There is no doubt we live in an ever evolving and developing world. That brings huge challenges, and only by understanding our world better can we make the best informed decisions across policy and commercial spheres, and in our own lives. Data sets, comprising the ultimate sources of the facts on which to base analyses, are fundamental to how we understand the world around us.
Never before has data been so important, whether in our daily lives, or in tackling the big issues of the day –food security, energy sources, population growth. However data can be difficult to manage, both in the sheer quantity now available, and how it is used.
Across SEFARI we are working on how we can better interpret and use data to improve science and help society, and this inspired how we styled our 2017 SEFARI Science for Life lecture. This series of annual lectures has been running for around ten years, with an aim to inspire current and future scientists to tackle key challenges.
This year’s lecture, hosted by Biomathematics & Statistics Scotland (BioSS), was titled ‘Harnessing All Available Data to Inform Agricultural Policy and Industry’. The lecture was given, to an audience of over 100 guests, colleagues and students, by Dr Linda Young on Tuesday 13th June 2017 at the Royal Society for Edinburgh.
“I’m delighted to have been given this opportunity to talk about our work in the USDA and to learn about how Scottish Government funded strategic research and translational activities are structured and delivered by the SEFARI collective.”
In her lecture Dr Linda Young described how techniques in the USA are integrating privately owned data with publicly available data (often collected by the USDA). Dr Young outlined how advanced statistical methodologies are used to consider the nature and complexities of the data sets themselves – and so improve their interpretation.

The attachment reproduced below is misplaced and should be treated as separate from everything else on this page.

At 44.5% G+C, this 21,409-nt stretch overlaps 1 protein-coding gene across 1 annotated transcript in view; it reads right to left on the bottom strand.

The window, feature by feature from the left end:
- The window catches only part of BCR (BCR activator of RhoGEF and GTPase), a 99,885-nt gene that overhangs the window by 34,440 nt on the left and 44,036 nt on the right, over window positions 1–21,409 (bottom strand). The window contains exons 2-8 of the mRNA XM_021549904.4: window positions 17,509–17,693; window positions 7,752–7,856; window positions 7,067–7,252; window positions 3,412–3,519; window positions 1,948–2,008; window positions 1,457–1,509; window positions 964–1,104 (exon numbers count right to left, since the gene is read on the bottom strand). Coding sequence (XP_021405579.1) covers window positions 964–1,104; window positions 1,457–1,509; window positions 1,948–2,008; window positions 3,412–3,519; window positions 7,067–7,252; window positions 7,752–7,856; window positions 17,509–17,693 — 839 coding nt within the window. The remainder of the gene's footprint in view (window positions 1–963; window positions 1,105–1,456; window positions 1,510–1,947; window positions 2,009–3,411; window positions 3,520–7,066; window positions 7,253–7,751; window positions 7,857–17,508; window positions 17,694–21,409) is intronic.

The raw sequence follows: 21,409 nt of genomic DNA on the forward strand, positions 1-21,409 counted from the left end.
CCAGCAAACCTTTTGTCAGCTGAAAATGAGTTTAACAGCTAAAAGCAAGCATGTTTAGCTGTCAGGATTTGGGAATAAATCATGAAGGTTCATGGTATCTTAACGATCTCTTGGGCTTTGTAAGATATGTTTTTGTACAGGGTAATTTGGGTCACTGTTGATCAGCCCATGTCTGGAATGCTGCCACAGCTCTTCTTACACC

At the heart of Dr Young’s work is a recognition that the data sets used will be incomplete and so will bring with them a degree of uncertainty (for example they may contain a particular bias one way or another). Although the challenges of collating, improving and analysing such data sets are substantial, addressing these challenges is enabling staff in the USDA National Agricultural Statistics Service to better inform government for policy development, as well as delivering great value to the farming community, and in guiding production and investment decisions.
In response to Linda’s presentation, BioSS’s Director, David Elston said “the approach Linda takes to her work is similar to the one we promote within BioSS. We aim to identify the quantitative issues at the heart of important problems then apply and if necessary adapt or sometimes even create rigorous methods of analysis that address these key issues.”
The lecture is linked to an annual event where representatives from the 300+ PhD students supervised across SEFARI describe their work, which collectively makes a very substantial contribution to the research capabilities and achievements of SEFARI.
Presentations delivered by twelve students showcased the breadth and depth of environment, food and agriculture research being undertaken within SEFARI. The students described some of the vital scientific work being undertaken to address important issues including: reducing the incidence of obesity; protecting farm animals against diseases; and increasing the productivity of crop plants. The student’s presentations and their responses to audience questions were graded, and prizes were awarded.